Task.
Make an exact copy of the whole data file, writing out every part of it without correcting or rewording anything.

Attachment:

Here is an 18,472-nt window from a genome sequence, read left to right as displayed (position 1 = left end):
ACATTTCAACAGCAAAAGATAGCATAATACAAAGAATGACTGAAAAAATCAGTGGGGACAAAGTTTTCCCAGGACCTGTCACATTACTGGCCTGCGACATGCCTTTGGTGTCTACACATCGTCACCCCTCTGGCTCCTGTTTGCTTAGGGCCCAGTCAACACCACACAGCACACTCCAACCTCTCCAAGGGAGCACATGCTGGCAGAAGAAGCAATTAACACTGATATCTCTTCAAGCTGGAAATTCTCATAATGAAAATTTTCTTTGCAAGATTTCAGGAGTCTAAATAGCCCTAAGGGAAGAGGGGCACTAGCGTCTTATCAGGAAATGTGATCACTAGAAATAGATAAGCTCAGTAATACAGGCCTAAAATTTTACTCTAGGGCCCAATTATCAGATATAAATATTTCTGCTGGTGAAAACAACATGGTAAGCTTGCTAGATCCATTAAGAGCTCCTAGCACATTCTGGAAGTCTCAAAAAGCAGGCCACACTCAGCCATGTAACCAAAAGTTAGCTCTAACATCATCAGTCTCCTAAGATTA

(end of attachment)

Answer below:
Here is an 18,472-nt window from a genome sequence, read left to right as displayed (position 1 = left end):
ACATTTCAACAGCAAAAGATAGCATAATACAAAGAATGACTGAAAAAATCAGTGGGGACAAAGTTTTCCCAGGACCTGTCACATTACTGGCCTGCGACATGCCTTTGGTGTCTACACATCGTCACCCCTCTGGCTCCTGTTTGCTTAGGGCCCAGTCAACACCACACAGCACACTCCAACCTCTCCAAGGGAGCACATGCTGGCAGAAGAAGCAATTAACACTGATATCTCTTCAAGCTGGAAATTCTCATAATGAAAATTTTCTTTGCAAGATTTCAGGAGTCTAAATAGCCCTAAGGGAAGAGGGGCACTAGCGTCTTATCAGGAAATGTGATCACTAGAAATAGATAAGCTCAGTAATACAGGCCTAAAATTTTACTCTAGGGCCCAATTATCAGATATAAATATTTCTGCTGGTGAAAACAACATGGTAAGCTTGCTAGATCCATTAAGAGCTCCTAGCACATTCTGGAAGTCTCAAAAAGCAGGCCACACTCAGCCATGTAACCAAAAGTTAGCTCTAACATCATCAGTCTCCTAAGATTA